Home News-Free Renesting Project provides assistance to those in need

Renesting Project provides assistance to those in need


The services provided by the food pantries and mental health associations in our area are ubiquitous with the idea of community outreach. However, the Renesting Project – located on Shed Road in Bossier City – provides a service to help with an equally-as-pertinent issue: home furnishings. The Renesting Project collects gently used furniture and household items from the community (primarily from private citizens) and distributes these items to clients seeking assistance with furnishing their home. The staff of the Renesting Project shares a common belief in the purpose of their mission by asking: “What’s the purpose of a food bank if you get a bunch of canned goods that you can’t open without a can opener, or if there is no pot and pan to heat food up?” As such, the Renesting Project strives to provide the essential necessities of modern living that transform a house into a home.

Baylor Boyd has served as the Executive Director of the Renesting Project since July of 2021, and he explains, “There are no other operations like the Renesting Project that provide their services free of charge. There are a lot of thrift stores and low income stores that serve the population, but they require payment in exchange for their goods and services. We survive strictly by private donations and grants which makes all that we do complimentary.”

Since opening their doors to the public in January of 2010, the Renesting Project has had the opportunity to distribute almost 18,000 pieces of furniture to over 1,900 new households. And as a testament to their observable impact and service to the community, when an apartment complex on Shreveport’s Fairfield Avenue caught fire, the Renesting Project assisted displaced residents who had to restart their lives from the ground up by filling their new homes with the items necessary for daily life. “That’s not like a fork or a spoon, that’s a chair or a sofa. . . something tangible,” says Director Boyd.

98 cents of every dollar received by the Renesting Project goes straight back into their services. The Renesting Project ensures that every piece of furniture distributed back into the community feels as though it is brand new, as they repair, mend, paint, and perform general restoration on all of the items received before redistribution. This assurance to the quality-of-life that the Renesting Project provides to all of those they assist is a testament to the statement that they put 98 cents of every dollar they make back into their services. In view of this, Director Boyd asks a simple question: “Instead of perfectly good pieces of furniture going to the landfill, why don’t we recycle them in some fashion and give them to those in need?”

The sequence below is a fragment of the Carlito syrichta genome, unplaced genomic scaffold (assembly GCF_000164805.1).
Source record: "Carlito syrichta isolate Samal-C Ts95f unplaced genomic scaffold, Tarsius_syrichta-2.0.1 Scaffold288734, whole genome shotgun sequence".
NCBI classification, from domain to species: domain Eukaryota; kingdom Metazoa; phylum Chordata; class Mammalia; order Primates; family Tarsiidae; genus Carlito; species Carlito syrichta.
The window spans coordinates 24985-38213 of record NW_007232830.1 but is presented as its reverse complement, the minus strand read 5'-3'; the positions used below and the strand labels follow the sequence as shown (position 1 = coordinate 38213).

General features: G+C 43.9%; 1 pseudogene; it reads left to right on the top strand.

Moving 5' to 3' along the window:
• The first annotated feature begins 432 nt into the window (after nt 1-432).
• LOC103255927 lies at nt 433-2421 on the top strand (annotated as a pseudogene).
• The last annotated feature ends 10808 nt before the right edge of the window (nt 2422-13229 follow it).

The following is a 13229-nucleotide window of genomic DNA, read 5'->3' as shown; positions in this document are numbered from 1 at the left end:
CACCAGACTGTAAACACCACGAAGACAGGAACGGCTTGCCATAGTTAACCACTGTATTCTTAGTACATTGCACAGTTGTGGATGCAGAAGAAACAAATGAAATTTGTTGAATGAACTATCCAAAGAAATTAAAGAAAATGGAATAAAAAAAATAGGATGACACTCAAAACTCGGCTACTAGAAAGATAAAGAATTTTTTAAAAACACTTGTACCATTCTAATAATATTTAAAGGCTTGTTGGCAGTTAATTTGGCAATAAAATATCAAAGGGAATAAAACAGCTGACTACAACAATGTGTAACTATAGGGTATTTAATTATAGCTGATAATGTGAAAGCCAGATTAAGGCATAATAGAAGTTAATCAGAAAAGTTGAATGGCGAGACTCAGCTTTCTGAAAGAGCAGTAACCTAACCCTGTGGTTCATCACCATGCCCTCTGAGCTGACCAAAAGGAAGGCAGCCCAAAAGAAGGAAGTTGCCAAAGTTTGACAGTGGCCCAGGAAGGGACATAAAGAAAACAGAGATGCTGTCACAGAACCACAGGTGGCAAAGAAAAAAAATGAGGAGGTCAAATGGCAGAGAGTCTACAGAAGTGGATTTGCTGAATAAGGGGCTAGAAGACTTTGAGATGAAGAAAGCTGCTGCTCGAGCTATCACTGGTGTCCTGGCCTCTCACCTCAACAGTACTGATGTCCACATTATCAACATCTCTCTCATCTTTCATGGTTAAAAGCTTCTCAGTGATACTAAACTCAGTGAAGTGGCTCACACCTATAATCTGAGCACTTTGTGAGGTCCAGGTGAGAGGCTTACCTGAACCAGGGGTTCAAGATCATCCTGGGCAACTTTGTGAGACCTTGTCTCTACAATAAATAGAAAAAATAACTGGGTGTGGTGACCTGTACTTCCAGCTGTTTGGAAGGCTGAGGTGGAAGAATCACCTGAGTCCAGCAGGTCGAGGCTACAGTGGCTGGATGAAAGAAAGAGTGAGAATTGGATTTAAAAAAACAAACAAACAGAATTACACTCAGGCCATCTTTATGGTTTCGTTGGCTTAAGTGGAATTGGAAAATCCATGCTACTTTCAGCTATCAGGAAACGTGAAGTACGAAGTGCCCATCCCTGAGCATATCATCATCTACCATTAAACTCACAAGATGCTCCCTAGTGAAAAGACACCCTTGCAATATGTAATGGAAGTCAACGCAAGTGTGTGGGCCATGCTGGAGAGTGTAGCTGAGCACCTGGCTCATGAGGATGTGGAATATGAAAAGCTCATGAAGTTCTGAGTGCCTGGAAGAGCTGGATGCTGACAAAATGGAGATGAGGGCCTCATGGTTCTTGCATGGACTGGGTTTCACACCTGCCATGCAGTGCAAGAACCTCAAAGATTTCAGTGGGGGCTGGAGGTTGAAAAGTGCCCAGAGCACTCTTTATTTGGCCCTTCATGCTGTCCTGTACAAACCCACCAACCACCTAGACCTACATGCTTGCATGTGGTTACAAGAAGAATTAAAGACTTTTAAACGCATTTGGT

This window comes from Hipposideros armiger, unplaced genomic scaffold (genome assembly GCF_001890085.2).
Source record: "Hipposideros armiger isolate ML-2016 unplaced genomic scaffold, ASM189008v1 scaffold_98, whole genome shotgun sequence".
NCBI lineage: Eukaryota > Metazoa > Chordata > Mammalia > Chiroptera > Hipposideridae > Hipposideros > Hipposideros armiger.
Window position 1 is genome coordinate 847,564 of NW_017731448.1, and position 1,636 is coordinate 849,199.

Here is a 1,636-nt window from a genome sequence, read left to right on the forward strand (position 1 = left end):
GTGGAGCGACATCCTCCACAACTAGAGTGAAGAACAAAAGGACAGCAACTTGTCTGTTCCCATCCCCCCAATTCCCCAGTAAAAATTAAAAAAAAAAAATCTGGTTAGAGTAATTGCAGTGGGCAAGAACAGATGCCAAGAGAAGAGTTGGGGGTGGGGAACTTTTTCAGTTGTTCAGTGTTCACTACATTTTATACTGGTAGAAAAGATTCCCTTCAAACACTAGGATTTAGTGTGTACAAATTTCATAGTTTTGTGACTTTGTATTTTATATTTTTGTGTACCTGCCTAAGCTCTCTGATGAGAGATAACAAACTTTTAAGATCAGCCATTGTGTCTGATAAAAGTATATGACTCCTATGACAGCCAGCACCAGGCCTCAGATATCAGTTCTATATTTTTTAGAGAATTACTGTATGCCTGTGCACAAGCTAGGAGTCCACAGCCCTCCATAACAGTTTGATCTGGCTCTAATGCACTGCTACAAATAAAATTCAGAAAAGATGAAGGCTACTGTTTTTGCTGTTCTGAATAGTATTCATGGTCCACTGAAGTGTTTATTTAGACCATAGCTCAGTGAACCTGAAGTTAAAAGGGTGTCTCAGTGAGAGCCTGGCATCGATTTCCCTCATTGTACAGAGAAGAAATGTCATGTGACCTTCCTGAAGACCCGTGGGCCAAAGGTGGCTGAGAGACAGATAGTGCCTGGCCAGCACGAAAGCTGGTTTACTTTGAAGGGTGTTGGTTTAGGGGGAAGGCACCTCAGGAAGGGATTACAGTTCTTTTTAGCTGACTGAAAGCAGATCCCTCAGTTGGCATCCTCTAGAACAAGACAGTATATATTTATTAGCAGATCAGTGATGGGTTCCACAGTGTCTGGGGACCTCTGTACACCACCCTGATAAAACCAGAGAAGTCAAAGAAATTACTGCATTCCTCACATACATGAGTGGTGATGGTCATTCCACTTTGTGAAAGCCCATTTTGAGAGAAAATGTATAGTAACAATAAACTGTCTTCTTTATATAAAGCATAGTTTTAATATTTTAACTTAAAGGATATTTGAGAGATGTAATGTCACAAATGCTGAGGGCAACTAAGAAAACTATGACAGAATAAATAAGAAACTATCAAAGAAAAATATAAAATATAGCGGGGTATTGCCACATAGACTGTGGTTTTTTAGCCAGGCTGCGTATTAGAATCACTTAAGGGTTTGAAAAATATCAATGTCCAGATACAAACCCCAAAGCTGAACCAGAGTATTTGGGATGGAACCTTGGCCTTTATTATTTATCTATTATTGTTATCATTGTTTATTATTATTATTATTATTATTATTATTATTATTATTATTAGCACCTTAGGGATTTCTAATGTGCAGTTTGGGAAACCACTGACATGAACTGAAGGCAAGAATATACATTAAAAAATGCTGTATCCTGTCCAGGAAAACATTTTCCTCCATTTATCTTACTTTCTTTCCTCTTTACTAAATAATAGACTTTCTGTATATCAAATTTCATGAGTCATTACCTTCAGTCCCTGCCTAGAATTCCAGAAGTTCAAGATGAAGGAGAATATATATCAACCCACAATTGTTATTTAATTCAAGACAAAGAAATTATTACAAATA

The Renesting Project’s primary client demographic has traditionally been those that have recently become homeless and have qualified for housing. However, after expanding their area of operation from Bossier and Caddo parishes to the entirety of Region 7 (which encompasses all of Northwestern Louisiana) this past October, they can now more feasibly serve a wider variety of clientele. The clientele they serve is in search of community support, including families fleeing from domestic violence, disabled veterans trying to live independently and kids from foster care. “Really, we serve anyone in need; there aren’t any qualifications. Sometimes when clients receive housing vouchers, they literally only have the clothes on their back. That’s all they own,” said Boyd.

In January of 2022, the Renesting Project will once again be allowing clients to meet off-site from their location of operations, which will make their services more accessible and convenient. If anyone is interested in joining the Renesting Project team or volunteering, Boyd says, “We’re always looking for younger volunteers.”

Diverse opportunities to volunteer and ways to donate to the Renesting Project can be found on their website at: renestingprojectinc.org.

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